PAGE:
For you art-lovers out there, the Contemporary Arts Center on Camp Street in the Warehouse District is reopening on January 5th, kicking off a big weekend of arts events in the District that will be a winter version of White Linen Night. Trumpeter Irwin Mayfield will be playing at the CAC, and pianist/patriarch Ellis Marsallis will be playing across the street at the Ogden Museum of Southern Art.

Holiday sales have been brisk at my two favorite local bookstores, Octavia Books and Garden District Books. I went in to sign copies of whatever stock they have of my stuff, and the clerks and owners were too busy to deal with me. . . which didn't make me unhappy, no sir, not one bit!

Merry Christmas and happy Hanukkah to all!
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Ellen Datlow
Posted on Saturday, December 24, 2005 - 09:17 am:   

Andy,
Thank you for the update. A friend and I were thinking of going down there once things settled down to help with moral and economic support of the city but now that I'm umemployed, I'm afraid that doesn't look possible for me.

Happy holidays to you and yours.
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Andrew Fox
Posted on Saturday, December 24, 2005 - 05:40 pm:   

What a bummer, Ellen! If you still want to come down and can't pay for a hotel, please know that you have a place to stay here with the family and me, in our spare bedroom (just so long as you don't mind cats and babies. . .). Lucius S. had a fun time staying with us early this year, when he was doing research at Tulane University library.

Merry Christmas and happy Hanukkah!
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Diana Rowland
Posted on Saturday, December 24, 2005 - 07:11 pm:   

Andy, I totally agree that the one bright spot is the potential regeneration of the school system. The kids growing up in the lower classes in New Orleans never stood any chance of getting out of the projects with the horrific schooling that was available to them. The school system--or lack thereof--was also one of the big reasons why so many people lived on the Northshore and suffered the commute. With an improved school system more families will be willing to live in New Orleans.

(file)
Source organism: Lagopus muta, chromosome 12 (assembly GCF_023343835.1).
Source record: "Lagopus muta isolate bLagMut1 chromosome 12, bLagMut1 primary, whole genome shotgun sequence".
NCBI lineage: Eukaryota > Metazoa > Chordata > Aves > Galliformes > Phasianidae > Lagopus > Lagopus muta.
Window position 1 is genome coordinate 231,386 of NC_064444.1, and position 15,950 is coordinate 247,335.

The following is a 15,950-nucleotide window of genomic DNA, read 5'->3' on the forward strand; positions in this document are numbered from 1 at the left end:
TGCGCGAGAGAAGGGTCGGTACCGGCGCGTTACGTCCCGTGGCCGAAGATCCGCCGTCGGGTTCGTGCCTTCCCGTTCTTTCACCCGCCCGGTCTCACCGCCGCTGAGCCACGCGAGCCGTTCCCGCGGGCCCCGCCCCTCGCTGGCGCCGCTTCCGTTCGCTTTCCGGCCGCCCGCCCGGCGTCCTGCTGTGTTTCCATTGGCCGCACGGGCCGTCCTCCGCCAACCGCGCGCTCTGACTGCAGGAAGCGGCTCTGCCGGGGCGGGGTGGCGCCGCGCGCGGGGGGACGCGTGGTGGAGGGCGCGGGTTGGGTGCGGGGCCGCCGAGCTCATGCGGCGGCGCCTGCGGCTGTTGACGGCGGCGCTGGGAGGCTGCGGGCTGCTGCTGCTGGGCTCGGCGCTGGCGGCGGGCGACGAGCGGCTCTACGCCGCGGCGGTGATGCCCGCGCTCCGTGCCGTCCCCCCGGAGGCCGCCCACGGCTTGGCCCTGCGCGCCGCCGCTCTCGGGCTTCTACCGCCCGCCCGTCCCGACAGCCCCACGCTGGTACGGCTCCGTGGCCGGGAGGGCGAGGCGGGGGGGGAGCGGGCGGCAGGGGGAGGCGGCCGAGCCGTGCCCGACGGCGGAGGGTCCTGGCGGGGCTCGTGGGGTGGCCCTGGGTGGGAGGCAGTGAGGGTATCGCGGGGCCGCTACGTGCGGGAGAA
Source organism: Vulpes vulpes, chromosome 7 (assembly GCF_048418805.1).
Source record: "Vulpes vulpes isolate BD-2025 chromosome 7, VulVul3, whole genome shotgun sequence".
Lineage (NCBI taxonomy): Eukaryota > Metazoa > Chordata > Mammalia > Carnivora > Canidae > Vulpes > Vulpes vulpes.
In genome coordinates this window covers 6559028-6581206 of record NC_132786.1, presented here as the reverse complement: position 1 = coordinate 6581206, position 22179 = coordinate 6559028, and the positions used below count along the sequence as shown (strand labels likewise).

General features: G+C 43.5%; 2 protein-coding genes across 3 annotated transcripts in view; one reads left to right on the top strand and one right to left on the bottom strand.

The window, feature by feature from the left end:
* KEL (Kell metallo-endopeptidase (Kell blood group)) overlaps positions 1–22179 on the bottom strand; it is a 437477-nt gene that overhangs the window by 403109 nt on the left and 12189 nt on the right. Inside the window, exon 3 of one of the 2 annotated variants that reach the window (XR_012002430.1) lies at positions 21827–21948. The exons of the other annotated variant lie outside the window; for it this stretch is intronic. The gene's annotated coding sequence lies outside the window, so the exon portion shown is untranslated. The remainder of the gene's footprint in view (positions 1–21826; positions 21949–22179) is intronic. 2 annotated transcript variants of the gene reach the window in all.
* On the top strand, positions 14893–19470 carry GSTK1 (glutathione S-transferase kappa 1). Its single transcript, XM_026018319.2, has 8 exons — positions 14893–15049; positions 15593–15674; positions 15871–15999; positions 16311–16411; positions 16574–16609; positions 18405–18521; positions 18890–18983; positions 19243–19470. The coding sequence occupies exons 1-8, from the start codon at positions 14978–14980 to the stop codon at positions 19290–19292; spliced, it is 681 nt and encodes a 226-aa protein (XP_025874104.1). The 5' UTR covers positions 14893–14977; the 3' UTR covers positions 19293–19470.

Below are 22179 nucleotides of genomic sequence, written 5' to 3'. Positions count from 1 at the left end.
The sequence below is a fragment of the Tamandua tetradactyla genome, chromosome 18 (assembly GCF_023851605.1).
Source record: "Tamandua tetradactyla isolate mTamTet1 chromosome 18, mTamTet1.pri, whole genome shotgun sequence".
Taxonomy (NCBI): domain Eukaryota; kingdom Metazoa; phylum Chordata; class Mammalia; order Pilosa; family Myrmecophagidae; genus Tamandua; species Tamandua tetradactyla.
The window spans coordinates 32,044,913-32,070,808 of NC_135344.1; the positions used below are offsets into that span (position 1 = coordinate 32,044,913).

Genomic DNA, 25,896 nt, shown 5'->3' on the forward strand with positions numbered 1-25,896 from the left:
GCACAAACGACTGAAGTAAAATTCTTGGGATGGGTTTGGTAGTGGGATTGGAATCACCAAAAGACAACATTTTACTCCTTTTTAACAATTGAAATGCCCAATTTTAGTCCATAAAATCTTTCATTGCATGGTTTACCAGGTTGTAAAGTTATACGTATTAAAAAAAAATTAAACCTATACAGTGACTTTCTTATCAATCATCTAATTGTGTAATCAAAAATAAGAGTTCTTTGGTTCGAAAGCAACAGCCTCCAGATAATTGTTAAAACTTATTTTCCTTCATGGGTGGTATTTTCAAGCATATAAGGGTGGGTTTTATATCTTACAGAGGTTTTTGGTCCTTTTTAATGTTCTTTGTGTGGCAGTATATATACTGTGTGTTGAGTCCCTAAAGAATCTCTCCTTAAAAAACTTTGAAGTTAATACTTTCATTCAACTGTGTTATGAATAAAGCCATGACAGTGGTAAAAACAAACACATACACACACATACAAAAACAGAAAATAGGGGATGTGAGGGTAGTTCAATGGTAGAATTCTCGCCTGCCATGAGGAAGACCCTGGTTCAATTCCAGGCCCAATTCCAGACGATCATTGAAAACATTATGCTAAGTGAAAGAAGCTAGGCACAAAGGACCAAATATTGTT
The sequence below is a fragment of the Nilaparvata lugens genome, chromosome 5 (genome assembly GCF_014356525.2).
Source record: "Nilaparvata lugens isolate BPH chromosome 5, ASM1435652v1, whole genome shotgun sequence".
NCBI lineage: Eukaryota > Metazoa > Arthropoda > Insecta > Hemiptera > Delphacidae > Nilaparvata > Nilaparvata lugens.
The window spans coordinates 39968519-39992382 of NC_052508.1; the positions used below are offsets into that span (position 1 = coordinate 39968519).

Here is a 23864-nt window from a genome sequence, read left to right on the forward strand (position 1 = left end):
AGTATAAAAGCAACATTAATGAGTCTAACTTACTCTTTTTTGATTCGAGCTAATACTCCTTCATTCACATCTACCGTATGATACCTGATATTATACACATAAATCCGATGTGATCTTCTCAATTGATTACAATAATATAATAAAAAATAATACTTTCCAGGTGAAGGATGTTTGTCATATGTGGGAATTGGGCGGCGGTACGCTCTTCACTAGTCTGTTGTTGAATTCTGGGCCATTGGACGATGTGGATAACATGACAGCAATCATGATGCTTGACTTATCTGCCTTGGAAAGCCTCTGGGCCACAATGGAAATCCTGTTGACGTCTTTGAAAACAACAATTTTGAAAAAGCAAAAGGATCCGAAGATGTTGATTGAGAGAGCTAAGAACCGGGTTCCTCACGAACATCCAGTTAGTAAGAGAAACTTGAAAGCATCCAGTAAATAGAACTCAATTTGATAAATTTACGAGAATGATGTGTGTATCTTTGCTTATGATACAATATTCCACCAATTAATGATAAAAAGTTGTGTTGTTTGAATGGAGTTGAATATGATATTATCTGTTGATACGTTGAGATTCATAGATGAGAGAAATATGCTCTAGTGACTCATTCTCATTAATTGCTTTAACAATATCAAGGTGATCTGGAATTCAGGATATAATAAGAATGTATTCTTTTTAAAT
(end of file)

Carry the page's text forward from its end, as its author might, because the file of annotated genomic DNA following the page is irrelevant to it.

Ellen, ditto on the offer of a place to stay if you decide to head down this way.
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Ellen Datlow
Posted on Sunday, December 25, 2005 - 09:30 am:   

Thanks very much for the offer Andy and Diana. Part of coming down was to actually stay in a hotel ...but we'll see what the future brings.

Ellen
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Andrew Fox
Posted on Wednesday, December 28, 2005 - 02:05 pm:   

Here's a link to a superb Times-Picayune article about how New Orleans' restaurants are leading the way in the rebirth of the city:

http://www.nola.com/living/t-p/index.ssf?/base/living-5/113575327340910.xml

If anyone not from here wants to gain some insight into what makes New Orleanians tick and the reasons why this place is worth saving, read this article. It's one of the best I've come across since the storm.
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Andrew Fox
Posted on Friday, December 30, 2005 - 11:39 am:   

Here's another top-notch column. This one's from Chris Rose, who has been at the very top of his game ever since the storm. Unfortunately, the man he writes about in his opening is an acquaintance/semi-friend of mine, musician and entrepreneur Cyril Neville, who was interested in making a film version of Fat White Vampire Blues before Katrina hit. Cyril seemed like a really decent guy. I hope he gets over his current bitterness and comes back to his home town and helps us put it all back together again.